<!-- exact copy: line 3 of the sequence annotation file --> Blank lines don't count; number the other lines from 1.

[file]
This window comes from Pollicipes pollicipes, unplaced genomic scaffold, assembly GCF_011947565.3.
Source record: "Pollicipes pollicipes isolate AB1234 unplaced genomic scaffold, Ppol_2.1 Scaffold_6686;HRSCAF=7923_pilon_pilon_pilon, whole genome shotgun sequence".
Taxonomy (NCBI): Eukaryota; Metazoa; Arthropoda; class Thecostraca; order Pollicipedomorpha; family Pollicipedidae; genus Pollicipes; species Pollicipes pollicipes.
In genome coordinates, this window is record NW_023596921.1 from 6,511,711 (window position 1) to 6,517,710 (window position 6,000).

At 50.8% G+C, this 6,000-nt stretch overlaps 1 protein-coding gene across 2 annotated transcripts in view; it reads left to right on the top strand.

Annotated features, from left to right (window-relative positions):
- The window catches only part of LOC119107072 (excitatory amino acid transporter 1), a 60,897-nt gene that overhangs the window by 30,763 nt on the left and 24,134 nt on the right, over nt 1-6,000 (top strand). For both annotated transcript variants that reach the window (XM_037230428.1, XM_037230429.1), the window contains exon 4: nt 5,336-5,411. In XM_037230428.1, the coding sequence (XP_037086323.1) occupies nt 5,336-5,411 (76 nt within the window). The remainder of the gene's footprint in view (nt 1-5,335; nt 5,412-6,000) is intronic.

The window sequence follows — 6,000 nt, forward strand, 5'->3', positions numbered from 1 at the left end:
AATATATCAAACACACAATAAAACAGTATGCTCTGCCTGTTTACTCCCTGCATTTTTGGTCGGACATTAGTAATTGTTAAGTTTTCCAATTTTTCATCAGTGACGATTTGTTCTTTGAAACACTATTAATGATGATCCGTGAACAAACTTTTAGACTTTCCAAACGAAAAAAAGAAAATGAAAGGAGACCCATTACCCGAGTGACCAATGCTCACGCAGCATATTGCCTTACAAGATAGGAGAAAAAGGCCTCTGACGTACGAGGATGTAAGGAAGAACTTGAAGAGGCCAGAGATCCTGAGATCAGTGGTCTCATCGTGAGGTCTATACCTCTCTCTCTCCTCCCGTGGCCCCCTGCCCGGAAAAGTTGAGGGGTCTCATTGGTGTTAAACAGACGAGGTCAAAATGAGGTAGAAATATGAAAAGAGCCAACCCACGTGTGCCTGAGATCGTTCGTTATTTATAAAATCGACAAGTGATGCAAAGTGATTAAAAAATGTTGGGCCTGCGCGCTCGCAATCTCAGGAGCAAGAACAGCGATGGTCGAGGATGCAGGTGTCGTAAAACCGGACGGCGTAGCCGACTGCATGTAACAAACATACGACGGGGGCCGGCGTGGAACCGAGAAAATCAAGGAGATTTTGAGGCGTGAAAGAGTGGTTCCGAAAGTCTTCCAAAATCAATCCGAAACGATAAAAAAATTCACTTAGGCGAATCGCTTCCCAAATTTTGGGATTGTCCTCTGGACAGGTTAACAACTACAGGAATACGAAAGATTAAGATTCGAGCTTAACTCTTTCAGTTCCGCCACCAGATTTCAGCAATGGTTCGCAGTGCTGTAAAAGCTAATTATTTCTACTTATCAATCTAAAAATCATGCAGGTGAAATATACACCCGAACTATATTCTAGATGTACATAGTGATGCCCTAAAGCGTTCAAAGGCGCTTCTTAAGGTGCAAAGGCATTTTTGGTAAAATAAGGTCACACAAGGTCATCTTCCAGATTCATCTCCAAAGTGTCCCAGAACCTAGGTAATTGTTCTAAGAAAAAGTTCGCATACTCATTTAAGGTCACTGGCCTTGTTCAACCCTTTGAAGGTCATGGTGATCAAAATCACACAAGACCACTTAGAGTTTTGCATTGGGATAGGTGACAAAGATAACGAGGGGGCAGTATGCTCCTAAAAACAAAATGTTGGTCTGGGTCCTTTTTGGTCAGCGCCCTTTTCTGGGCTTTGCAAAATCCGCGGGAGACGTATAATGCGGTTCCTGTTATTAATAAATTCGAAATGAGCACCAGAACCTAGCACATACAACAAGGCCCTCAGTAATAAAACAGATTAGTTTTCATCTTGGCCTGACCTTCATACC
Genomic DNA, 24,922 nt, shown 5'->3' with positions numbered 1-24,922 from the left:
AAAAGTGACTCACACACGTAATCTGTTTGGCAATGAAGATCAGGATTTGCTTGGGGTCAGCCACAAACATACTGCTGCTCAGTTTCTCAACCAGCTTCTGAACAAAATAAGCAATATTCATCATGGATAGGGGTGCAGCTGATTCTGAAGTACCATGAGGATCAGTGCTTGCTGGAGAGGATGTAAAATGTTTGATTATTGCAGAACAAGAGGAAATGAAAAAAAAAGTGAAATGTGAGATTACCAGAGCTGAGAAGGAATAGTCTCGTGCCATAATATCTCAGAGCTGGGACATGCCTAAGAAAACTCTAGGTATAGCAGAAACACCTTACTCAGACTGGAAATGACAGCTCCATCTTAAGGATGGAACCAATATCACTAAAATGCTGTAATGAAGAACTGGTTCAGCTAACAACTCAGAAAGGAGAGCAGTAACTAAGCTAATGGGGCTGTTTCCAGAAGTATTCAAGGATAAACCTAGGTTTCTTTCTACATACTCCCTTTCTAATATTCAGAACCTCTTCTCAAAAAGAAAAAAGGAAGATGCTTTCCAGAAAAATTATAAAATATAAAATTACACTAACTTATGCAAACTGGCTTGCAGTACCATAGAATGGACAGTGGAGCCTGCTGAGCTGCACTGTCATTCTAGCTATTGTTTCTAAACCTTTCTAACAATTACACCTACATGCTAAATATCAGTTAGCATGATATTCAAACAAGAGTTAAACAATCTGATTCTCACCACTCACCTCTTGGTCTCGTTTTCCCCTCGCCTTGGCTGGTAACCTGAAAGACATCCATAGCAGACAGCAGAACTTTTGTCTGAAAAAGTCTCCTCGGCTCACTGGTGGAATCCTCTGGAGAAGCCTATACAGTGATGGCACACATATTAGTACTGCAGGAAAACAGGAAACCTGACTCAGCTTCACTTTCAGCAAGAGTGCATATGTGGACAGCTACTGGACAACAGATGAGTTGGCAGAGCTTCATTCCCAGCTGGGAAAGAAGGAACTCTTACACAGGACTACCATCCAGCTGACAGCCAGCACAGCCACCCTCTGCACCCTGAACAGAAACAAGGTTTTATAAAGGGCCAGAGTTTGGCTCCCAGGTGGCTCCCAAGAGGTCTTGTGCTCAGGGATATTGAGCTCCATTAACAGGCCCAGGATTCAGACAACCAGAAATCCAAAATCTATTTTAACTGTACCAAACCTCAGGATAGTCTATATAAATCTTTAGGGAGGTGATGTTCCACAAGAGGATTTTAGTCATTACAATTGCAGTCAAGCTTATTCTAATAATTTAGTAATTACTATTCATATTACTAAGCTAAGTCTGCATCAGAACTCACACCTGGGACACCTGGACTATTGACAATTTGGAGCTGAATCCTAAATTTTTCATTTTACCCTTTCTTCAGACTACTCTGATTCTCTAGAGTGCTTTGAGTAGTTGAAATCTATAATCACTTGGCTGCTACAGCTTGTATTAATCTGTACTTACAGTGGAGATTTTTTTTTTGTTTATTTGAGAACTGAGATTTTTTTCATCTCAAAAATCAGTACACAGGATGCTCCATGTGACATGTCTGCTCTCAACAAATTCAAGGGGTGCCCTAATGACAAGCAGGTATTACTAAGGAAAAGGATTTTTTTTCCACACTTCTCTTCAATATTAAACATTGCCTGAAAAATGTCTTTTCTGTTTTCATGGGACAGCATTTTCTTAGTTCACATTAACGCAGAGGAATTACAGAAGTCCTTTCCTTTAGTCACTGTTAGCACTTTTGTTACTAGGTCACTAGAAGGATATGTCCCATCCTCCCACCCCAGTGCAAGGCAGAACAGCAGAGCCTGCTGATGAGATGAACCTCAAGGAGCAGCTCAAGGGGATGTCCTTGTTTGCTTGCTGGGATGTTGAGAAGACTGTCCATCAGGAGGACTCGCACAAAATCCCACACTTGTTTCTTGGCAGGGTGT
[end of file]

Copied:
Taxonomy (NCBI): Eukaryota; Metazoa; Arthropoda; class Thecostraca; order Pollicipedomorpha; family Pollicipedidae; genus Pollicipes; species Pollicipes pollicipes.